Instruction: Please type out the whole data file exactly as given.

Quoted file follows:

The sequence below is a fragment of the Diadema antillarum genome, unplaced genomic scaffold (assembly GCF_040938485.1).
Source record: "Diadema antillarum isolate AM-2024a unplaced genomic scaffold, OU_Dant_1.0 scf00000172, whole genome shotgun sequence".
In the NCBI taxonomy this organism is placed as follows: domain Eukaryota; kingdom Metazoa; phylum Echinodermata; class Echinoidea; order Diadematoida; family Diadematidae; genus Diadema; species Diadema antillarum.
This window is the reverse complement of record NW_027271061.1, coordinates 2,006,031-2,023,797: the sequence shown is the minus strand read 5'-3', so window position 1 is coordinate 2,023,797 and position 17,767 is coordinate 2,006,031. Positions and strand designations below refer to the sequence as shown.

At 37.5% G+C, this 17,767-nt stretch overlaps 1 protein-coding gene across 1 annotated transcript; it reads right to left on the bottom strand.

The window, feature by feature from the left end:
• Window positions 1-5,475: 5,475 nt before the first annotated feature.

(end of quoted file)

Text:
The sequence below is a fragment of the Diadema antillarum genome, unplaced genomic scaffold (assembly GCF_040938485.1).
Source record: "Diadema antillarum isolate AM-2024a unplaced genomic scaffold, OU_Dant_1.0 scf00000172, whole genome shotgun sequence".
In the NCBI taxonomy this organism is placed as follows: domain Eukaryota; kingdom Metazoa; phylum Echinodermata; class Echinoidea; order Diadematoida; family Diadematidae; genus Diadema; species Diadema antillarum.
This window is the reverse complement of record NW_027271061.1, coordinates 2,006,031-2,023,797: the sequence shown is the minus strand read 5'-3', so window position 1 is coordinate 2,023,797 and position 17,767 is coordinate 2,006,031. Positions and strand designations below refer to the sequence as shown.

At 37.5% G+C, this 17,767-nt stretch overlaps 1 protein-coding gene across 1 annotated transcript; it reads right to left on the bottom strand.

The window, feature by feature from the left end:
• Window positions 1-5,475: 5,475 nt before the first annotated feature.